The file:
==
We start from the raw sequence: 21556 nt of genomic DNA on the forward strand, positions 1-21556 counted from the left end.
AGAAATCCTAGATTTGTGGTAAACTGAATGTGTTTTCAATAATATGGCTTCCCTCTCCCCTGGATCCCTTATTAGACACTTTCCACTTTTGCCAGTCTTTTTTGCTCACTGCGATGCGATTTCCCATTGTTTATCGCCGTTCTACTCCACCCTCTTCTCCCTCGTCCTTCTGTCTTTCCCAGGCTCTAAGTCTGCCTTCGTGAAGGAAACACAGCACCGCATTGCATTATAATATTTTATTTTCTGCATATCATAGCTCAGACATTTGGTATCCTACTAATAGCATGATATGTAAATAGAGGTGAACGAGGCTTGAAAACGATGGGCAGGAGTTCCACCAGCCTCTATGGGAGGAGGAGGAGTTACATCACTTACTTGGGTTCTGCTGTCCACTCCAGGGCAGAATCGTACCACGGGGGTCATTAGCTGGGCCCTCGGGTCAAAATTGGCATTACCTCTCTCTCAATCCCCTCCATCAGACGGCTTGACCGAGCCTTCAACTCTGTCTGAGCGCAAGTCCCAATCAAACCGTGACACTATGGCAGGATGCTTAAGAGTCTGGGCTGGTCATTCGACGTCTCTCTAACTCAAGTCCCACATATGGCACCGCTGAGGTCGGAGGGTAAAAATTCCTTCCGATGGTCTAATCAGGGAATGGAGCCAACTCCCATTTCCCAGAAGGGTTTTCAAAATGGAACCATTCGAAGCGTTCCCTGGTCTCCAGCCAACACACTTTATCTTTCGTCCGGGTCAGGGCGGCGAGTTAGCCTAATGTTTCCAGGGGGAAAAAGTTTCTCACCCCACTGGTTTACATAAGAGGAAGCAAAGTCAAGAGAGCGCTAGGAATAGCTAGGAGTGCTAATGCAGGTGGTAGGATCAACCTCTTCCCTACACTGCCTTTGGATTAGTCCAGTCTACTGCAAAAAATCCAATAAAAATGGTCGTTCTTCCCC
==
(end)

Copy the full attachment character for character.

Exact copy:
We start from the raw sequence: 21556 nt of genomic DNA on the forward strand, positions 1-21556 counted from the left end.
AGAAATCCTAGATTTGTGGTAAACTGAATGTGTTTTCAATAATATGGCTTCCCTCTCCCCTGGATCCCTTATTAGACACTTTCCACTTTTGCCAGTCTTTTTTGCTCACTGCGATGCGATTTCCCATTGTTTATCGCCGTTCTACTCCACCCTCTTCTCCCTCGTCCTTCTGTCTTTCCCAGGCTCTAAGTCTGCCTTCGTGAAGGAAACACAGCACCGCATTGCATTATAATATTTTATTTTCTGCATATCATAGCTCAGACATTTGGTATCCTACTAATAGCATGATATGTAAATAGAGGTGAACGAGGCTTGAAAACGATGGGCAGGAGTTCCACCAGCCTCTATGGGAGGAGGAGGAGTTACATCACTTACTTGGGTTCTGCTGTCCACTCCAGGGCAGAATCGTACCACGGGGGTCATTAGCTGGGCCCTCGGGTCAAAATTGGCATTACCTCTCTCTCAATCCCCTCCATCAGACGGCTTGACCGAGCCTTCAACTCTGTCTGAGCGCAAGTCCCAATCAAACCGTGACACTATGGCAGGATGCTTAAGAGTCTGGGCTGGTCATTCGACGTCTCTCTAACTCAAGTCCCACATATGGCACCGCTGAGGTCGGAGGGTAAAAATTCCTTCCGATGGTCTAATCAGGGAATGGAGCCAACTCCCATTTCCCAGAAGGGTTTTCAAAATGGAACCATTCGAAGCGTTCCCTGGTCTCCAGCCAACACACTTTATCTTTCGTCCGGGTCAGGGCGGCGAGTTAGCCTAATGTTTCCAGGGGGAAAAAGTTTCTCACCCCACTGGTTTACATAAGAGGAAGCAAAGTCAAGAGAGCGCTAGGAATAGCTAGGAGTGCTAATGCAGGTGGTAGGATCAACCTCTTCCCTACACTGCCTTTGGATTAGTCCAGTCTACTGCAAAAAATCCAATAAAAATGGTCGTTCTTCCCC